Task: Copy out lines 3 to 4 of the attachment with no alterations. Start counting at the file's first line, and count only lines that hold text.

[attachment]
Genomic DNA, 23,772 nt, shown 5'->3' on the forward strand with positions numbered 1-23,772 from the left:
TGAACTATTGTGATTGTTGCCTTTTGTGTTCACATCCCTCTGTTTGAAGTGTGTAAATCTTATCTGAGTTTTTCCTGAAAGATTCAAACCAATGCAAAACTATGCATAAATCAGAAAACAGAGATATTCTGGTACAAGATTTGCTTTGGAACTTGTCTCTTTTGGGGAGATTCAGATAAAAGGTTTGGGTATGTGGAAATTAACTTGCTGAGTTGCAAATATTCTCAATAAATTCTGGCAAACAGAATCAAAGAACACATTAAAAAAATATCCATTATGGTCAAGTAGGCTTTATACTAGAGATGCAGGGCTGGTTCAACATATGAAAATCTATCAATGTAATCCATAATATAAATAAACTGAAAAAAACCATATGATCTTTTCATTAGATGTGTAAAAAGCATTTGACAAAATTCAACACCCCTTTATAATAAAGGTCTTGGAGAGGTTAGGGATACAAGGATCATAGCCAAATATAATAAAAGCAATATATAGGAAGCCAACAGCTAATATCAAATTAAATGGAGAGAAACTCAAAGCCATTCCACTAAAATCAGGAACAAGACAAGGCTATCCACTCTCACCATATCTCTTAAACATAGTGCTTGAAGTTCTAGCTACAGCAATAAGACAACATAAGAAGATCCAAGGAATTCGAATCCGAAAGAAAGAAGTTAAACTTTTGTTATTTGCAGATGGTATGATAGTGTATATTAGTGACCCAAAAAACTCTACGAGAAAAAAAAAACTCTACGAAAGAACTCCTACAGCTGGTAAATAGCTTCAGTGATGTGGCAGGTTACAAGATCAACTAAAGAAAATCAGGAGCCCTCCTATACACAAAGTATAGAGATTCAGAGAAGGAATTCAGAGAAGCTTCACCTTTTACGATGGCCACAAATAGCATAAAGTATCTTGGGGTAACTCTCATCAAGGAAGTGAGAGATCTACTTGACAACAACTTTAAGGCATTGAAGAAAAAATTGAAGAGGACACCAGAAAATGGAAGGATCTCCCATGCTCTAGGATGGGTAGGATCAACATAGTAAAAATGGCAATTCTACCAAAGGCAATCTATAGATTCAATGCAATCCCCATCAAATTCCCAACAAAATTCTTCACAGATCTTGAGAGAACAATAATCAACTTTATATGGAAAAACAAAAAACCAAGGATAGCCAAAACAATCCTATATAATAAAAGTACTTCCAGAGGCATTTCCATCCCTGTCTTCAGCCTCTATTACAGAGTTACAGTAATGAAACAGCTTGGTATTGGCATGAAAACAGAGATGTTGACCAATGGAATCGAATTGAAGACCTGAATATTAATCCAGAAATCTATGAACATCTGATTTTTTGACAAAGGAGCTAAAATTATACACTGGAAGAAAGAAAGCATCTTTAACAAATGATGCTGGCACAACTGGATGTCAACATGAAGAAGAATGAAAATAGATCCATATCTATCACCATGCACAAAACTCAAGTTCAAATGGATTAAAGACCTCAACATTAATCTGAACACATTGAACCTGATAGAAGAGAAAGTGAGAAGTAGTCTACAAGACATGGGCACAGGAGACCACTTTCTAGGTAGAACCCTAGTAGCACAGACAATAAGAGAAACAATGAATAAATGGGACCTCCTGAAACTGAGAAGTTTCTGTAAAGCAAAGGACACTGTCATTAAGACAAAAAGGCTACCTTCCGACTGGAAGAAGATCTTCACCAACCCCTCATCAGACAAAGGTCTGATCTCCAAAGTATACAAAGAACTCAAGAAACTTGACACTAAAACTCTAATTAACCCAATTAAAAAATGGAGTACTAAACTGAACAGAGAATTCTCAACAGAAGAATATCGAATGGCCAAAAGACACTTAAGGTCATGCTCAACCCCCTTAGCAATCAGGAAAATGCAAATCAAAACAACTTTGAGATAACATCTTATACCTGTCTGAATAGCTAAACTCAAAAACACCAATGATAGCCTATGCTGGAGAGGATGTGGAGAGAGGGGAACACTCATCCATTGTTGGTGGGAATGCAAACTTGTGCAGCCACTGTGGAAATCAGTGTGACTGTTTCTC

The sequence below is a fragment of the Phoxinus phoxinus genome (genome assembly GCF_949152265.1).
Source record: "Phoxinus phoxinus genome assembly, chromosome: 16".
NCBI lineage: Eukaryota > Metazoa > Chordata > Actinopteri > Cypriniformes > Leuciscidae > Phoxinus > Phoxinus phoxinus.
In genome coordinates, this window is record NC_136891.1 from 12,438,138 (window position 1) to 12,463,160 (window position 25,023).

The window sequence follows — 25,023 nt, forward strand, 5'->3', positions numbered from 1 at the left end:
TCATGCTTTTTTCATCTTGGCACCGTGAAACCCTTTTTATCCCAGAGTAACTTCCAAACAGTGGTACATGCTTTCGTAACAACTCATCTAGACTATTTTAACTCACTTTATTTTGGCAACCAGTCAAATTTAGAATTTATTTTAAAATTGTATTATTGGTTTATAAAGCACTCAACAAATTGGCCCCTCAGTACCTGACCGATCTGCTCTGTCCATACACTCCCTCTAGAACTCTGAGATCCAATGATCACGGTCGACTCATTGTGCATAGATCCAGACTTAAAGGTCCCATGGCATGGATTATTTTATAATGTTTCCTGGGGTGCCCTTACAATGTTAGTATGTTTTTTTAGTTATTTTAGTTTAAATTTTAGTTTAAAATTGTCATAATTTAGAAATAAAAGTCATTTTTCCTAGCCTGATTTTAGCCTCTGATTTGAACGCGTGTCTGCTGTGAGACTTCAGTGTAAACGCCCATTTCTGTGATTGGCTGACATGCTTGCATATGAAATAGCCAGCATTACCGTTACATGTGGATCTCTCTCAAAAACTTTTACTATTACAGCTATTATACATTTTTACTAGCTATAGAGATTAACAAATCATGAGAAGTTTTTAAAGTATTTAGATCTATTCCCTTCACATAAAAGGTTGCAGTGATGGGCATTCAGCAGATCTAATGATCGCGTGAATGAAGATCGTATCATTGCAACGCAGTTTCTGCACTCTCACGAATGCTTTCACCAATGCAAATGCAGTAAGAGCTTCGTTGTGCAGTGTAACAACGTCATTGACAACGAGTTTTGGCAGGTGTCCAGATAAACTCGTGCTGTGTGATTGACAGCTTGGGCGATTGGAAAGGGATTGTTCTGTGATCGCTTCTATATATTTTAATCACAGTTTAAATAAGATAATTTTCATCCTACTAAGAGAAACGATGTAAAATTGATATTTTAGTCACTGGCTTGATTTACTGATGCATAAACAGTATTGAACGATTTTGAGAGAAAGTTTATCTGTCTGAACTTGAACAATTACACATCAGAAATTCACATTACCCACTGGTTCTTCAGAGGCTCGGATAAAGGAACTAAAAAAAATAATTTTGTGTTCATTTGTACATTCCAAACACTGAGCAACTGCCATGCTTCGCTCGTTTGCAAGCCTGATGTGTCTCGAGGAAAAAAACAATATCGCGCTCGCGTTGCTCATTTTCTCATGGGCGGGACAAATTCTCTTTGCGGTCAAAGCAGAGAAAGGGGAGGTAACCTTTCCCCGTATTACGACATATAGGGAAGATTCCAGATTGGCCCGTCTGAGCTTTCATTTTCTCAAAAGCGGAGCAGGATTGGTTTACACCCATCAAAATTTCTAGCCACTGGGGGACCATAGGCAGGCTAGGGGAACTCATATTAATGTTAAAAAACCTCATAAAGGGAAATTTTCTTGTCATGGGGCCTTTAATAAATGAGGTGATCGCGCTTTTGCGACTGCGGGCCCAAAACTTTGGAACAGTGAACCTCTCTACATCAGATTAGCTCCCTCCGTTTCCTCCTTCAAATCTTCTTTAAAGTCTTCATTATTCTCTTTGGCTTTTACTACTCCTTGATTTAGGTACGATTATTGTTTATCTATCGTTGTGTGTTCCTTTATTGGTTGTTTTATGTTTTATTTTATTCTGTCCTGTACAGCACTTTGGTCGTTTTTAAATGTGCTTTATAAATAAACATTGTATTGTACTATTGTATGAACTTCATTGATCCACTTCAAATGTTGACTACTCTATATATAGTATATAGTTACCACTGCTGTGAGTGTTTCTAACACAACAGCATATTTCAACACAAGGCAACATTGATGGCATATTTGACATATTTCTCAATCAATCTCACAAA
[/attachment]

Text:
The sequence below is a fragment of the Phoxinus phoxinus genome (genome assembly GCF_949152265.1).
Source record: "Phoxinus phoxinus genome assembly, chromosome: 16".